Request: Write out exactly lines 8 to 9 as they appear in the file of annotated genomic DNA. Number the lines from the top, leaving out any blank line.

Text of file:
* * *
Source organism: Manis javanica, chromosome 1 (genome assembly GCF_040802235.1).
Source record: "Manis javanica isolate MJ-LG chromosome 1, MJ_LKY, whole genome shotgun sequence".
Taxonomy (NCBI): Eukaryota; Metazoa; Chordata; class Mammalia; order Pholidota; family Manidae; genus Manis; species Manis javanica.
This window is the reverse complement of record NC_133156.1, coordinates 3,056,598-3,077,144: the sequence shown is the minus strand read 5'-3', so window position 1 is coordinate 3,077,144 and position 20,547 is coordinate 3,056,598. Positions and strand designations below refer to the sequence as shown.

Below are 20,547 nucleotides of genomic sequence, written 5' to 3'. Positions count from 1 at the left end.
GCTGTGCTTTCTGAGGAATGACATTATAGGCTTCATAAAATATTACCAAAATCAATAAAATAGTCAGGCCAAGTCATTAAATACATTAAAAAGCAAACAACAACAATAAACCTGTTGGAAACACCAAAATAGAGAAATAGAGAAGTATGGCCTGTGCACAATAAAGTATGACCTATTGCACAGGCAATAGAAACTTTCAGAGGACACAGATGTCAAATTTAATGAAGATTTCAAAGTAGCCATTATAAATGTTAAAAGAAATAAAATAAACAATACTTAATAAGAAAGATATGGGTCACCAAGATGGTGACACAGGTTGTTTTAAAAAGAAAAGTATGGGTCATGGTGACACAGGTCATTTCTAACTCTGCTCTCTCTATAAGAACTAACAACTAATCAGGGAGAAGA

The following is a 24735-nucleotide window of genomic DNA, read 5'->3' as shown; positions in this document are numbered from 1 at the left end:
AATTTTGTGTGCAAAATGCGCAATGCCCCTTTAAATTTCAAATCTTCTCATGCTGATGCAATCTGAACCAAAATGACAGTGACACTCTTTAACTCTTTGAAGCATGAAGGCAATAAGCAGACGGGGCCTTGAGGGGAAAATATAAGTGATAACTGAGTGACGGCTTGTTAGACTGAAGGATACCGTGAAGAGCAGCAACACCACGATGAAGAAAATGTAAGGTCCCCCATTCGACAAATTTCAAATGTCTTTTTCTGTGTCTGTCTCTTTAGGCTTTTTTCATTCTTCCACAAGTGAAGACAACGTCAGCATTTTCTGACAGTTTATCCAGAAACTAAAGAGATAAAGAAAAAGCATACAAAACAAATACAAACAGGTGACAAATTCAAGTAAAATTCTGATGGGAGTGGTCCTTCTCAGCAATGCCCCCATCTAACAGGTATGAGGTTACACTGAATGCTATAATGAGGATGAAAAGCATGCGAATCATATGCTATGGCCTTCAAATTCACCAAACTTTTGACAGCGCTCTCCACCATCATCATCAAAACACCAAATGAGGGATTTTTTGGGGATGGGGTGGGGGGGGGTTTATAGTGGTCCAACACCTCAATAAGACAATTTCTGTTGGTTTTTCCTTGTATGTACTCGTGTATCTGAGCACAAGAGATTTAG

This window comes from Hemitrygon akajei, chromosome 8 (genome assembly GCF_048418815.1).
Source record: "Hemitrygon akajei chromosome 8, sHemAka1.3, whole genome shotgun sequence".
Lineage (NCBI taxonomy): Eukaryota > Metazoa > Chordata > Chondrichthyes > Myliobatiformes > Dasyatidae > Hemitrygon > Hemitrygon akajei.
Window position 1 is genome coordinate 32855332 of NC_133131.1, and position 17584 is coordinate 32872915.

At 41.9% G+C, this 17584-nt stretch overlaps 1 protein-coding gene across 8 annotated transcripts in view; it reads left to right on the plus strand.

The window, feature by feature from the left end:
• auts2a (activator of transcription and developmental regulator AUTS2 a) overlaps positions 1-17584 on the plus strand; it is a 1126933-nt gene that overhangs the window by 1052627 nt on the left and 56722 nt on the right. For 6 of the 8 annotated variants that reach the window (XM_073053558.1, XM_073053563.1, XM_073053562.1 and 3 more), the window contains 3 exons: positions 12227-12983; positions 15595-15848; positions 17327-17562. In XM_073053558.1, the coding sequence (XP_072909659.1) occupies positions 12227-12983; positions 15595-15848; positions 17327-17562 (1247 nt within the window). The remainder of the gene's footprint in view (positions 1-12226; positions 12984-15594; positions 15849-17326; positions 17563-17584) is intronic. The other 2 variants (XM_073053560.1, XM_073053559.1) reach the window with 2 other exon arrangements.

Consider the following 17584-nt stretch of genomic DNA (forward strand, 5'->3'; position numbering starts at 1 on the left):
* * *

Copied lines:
AATTTTGTGTGCAAAATGCGCAATGCCCCTTTAAATTTCAAATCTTCTCATGCTGATGCAATCTGAACCAAAATGACAGTGACACTCTTTAACTCTTTGAAGCATGAAGGCAATAAGCAGACGGGGCCTTGAGGGGAAAATATAAGTGATAACTGAGTGACGGCTTGTTAGACTGAAGGATACCGTGAAGAGCAGCAACACCACGATGAAGAAAATGTAAGGTCCCCCATTCGACAAATTTCAAATGTCTTTTTCTGTGTCTGTCTCTTTAGGCTTTTTTCATTCTTCCACAAGTGAAGACAACGTCAGCATTTTCTGACAGTTTATCCAGAAACTAAAGAGATAAAGAAAAAGCATACAAAACAAATACAAACAGGTGACAAATTCAAGTAAAATTCTGATGGGAGTGGTCCTTCTCAGCAATGCCCCCATCTAACAGGTATGAGGTTACACTGAATGCTATAATGAGGATGAAAAGCATGCGAATCATATGCTATGGCCTTCAAATTCACCAAACTTTTGACAGCGCTCTCCACCATCATCATCAAAACACCAAATGAGGGATTTTTTGGGGATGGGGTGGGGGGGGGTTTATAGTGGTCCAACACCTCAATAAGACAATTTCTGTTGGTTTTTCCTTGTATGTACTCGTGTATCTGAGCACAAGAGATTTAG

This window comes from Hemitrygon akajei, chromosome 8 (genome assembly GCF_048418815.1).